For as long as I can remember, I have always been interested in emerging and future technology. When I started teaching myself to design for the web in 1997 it was still considered emerging, and had just started working its way up into the Plateau of Productivity on Gartner’s annual Hype Cycle for Emerging Technologies report.

image showing the hype cycle curve for 1997
Garter’s Hype Cycle of Emerging Technologies, 1997

As the web was climbing its way up into the tech bubble of the early 2000s, Virtual Reality disappeared into the Trough of Disillusionment since the processing power of the time wasn’t quite where it needed to be to support a comfortable VR experience.

image of the Oculus SDK 1 headset
Oculus Rift Developer Version DK1. Photo by Sebastian Stabinger, CC BY 3.0

Then many years later, it suddenly showed back up on the scene with the Oculus Rift Kickstarter campaign and the release of their DK1 package. Most people at the time saw it as a re-emergence of the VR fad of the 90s that would soon pass into obscurity once again. Many still believe this even now.

Sadly, I didn’t have the money to contribute to the Kickstarter campaign, but I did see the value and potential of the modern advances in VR with the Oculus prototype and its ability to make you feel like you were somewhere else.

At this point I had been in a tech slump, feeling like I was stuck designing for the same technology platform I had been since 1997. But this new advancement reignited my emerging tech flame and I quickly realized I didn’t want to fall behind again. So like with the web in 1997, I began studying emerging and future tech again more seriously.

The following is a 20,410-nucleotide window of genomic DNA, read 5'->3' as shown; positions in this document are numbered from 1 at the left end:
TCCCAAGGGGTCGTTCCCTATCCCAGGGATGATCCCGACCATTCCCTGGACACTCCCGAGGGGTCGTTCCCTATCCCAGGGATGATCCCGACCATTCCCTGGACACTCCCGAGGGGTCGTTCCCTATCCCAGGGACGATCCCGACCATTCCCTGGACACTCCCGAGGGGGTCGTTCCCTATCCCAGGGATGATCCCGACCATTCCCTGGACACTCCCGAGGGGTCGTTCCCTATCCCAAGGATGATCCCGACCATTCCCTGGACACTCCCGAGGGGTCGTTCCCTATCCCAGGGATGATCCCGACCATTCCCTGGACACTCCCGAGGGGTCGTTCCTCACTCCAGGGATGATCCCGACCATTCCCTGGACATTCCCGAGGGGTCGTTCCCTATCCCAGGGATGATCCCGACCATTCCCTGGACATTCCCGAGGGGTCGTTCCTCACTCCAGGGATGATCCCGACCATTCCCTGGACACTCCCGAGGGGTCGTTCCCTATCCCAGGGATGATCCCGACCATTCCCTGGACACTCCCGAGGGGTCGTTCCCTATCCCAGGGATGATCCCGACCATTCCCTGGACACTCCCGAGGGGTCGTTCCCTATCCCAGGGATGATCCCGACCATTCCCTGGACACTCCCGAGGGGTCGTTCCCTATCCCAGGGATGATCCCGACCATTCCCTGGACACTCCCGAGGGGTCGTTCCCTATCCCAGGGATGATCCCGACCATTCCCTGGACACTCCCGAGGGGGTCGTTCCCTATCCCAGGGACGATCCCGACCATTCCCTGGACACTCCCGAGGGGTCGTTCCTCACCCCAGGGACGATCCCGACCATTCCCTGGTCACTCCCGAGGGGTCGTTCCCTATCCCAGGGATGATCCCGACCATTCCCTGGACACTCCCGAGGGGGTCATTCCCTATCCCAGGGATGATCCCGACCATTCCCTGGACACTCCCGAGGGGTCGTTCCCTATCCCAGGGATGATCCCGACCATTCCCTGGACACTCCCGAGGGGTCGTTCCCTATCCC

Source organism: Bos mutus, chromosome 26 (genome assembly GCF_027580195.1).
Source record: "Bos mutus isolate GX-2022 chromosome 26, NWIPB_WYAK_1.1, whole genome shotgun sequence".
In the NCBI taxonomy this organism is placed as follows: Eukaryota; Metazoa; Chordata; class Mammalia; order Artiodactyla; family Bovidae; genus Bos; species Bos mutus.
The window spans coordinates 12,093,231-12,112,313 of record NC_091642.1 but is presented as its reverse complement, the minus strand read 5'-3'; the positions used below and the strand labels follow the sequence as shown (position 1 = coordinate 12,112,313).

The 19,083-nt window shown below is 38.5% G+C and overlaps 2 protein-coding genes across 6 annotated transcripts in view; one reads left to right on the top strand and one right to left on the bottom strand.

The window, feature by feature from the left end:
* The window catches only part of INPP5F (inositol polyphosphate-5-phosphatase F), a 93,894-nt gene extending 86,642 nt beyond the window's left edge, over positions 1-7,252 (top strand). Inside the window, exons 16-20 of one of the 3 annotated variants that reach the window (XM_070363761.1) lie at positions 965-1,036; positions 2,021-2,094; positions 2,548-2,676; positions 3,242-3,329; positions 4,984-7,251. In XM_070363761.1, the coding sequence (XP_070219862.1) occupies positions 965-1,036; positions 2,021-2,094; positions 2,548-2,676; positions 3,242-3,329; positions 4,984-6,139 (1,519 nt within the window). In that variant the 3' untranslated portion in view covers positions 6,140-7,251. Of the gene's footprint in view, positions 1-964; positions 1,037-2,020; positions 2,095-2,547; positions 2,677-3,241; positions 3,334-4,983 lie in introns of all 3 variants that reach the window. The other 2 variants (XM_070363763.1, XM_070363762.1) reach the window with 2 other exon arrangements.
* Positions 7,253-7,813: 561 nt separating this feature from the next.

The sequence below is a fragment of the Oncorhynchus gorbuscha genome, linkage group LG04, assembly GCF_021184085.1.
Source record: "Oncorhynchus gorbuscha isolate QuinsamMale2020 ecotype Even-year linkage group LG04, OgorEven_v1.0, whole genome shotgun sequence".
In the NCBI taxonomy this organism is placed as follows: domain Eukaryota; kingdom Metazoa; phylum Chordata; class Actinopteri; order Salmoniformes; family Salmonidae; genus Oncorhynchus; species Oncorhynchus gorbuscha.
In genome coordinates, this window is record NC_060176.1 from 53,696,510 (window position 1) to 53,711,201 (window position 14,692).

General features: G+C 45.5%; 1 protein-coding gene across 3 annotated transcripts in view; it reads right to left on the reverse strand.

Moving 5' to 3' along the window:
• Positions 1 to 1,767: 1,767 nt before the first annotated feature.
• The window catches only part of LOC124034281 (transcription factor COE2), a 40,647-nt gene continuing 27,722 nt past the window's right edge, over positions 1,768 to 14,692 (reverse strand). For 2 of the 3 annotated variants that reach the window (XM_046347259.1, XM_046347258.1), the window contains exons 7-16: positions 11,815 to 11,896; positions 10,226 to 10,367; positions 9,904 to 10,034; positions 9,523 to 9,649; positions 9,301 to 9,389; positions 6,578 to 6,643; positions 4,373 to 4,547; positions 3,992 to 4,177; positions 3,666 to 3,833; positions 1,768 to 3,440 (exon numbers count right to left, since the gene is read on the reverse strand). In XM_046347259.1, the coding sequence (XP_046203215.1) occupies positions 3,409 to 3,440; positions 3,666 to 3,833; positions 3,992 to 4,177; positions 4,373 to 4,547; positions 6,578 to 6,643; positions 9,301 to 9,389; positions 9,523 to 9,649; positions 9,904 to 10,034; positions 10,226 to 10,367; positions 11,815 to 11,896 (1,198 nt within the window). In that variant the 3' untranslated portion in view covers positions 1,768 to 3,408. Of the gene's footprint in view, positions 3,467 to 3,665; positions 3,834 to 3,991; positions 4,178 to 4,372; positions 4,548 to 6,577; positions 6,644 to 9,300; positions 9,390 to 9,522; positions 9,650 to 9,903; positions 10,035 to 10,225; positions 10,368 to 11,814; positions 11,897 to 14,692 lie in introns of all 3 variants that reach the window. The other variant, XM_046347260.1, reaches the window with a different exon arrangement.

In my free time, I conducted extensive human-centered R&D in order to learn — or if they didn’t exist come up with my own — UX best practices for augmented and virtual reality and other emerging tech so that I would be able to transition into the space and more effectively advocate its early adoption.

Over the years, I shared experiments and research with coworkers in order to gain traction. Word eventually spread, and I joined a side project with fellow coworkers who were enthusiastic about proving the value of VR within the enterprise.

Eventually, an official team was stood up and I became the first official UX Designer in the emerging technology space within that company.

During that time I worked with an awesome team of people I’m unable to properly accredit. They know who they are, and I’d like to say they’re the best team I’ve worked with in my 22+ years in the workforce.

If you’re standing still, you’re already behind

Each year Gartner puts out a report that illustrates the market excitement, maturity, and benefit of more than 2000 technologies that have high levels of interest, and that Gartner believes has the potential for significant impact.

Gartner's hype cycle from 2019 with data from 2015 and 2017 overlaid
Garter’s Hype Cycle of Emerging Technologies, 2019

Back in the 2015 Hype Cycle report, Gartner had predicted that Augmented and Virtual Realities would take 5–10 years to reach the Plateau of Productivity. In 2017 they were still on track for that prediction. Then suddenly in 2019, they disappeared from the Hype Cycle report.

They had already passed the Slope of Enlightenment and made their way into the Plateau of Productivity. Gartner states at the end of their report that while AR and VR are still important, they have already become integral to business operations and are no longer considered “emerging.”

XR — which is the umbrella term for Augmented, Mixed and Virtual Reality — is now used in the travel, medical, military, manufacturing, retail, and film industries — and on and on.

Since companies have started using these technologies…

  • Viewers are immersed into film in ways never before possible.
  • Trainees and students have gained higher levels of retention.
  • Situational awareness has increased.
  • Injuries have been avoided.
  • Lives have been saved.
  • People have gained empathy for those around them.